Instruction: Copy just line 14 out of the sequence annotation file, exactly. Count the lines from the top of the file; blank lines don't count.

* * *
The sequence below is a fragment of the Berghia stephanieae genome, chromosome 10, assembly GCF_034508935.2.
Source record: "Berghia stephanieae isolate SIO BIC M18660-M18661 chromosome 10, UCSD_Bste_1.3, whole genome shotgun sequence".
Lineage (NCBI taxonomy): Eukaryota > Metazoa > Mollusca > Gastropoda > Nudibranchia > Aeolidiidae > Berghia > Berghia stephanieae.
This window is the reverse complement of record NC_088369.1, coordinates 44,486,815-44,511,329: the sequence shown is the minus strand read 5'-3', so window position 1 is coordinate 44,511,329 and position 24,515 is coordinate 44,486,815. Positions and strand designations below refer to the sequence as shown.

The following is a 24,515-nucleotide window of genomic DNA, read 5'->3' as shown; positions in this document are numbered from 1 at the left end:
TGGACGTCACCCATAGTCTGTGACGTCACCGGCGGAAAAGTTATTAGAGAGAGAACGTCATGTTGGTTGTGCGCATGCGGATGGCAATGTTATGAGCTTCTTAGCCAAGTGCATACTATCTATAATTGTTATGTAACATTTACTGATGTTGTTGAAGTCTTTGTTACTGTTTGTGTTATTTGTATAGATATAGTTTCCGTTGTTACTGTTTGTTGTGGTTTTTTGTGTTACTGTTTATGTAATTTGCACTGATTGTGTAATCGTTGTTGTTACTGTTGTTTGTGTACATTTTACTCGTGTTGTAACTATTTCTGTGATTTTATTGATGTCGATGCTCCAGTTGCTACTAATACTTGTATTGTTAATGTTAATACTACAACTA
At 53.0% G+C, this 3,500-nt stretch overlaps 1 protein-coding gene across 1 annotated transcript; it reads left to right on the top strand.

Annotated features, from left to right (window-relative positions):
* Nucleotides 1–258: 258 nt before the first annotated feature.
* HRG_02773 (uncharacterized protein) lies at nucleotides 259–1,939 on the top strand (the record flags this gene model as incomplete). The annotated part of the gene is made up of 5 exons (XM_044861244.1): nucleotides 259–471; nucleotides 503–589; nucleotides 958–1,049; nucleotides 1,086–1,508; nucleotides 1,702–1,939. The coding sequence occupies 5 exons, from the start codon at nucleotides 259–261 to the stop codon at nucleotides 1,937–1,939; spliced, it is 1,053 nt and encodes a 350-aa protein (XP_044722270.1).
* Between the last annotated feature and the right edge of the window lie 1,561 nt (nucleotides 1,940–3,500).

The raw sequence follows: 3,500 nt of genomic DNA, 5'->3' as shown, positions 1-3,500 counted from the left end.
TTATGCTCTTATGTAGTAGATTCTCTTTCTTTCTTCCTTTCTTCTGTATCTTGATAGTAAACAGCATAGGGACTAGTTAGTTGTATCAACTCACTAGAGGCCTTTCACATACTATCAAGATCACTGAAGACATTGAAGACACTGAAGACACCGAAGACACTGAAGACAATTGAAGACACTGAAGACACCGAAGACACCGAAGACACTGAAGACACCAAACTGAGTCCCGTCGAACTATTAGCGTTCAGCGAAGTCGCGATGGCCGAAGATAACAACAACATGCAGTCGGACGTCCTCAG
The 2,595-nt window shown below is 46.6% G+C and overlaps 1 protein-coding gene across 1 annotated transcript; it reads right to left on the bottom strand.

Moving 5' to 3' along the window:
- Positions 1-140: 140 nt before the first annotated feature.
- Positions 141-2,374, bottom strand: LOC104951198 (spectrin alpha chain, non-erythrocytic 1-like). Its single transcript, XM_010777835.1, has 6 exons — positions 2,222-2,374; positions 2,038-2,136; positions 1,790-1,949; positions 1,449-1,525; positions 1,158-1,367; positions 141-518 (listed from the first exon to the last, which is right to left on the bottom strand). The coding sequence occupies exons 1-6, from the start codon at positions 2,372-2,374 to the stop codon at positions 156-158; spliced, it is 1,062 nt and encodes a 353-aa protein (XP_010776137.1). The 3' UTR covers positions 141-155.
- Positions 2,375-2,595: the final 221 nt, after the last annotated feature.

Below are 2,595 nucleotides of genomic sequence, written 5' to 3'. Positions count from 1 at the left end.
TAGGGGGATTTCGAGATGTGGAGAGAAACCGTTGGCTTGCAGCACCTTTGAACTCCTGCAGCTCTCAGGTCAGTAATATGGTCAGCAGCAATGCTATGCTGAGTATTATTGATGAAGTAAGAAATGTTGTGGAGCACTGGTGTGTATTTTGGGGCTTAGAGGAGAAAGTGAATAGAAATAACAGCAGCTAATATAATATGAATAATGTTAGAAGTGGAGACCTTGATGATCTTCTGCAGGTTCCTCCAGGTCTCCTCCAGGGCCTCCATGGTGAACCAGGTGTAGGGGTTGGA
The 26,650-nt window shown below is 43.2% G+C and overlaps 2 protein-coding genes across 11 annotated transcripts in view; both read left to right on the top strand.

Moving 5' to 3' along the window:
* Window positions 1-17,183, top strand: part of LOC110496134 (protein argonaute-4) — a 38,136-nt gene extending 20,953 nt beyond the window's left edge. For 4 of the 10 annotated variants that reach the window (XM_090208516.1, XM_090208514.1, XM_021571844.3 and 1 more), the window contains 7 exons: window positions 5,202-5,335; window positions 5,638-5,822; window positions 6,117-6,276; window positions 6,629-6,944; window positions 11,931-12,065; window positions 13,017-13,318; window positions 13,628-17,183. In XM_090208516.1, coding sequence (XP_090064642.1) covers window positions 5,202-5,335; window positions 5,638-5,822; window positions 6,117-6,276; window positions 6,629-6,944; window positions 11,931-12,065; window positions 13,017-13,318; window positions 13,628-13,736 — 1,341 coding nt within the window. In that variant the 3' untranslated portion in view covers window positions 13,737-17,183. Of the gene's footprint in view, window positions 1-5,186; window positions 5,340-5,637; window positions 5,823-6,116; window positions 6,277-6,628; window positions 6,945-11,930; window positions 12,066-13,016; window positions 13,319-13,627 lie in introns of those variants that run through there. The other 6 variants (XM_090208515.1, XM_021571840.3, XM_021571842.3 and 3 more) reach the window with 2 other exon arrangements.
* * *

The 2,595-nt window shown below is 46.6% G+C and overlaps 1 protein-coding gene across 1 annotated transcript; it reads right to left on the bottom strand.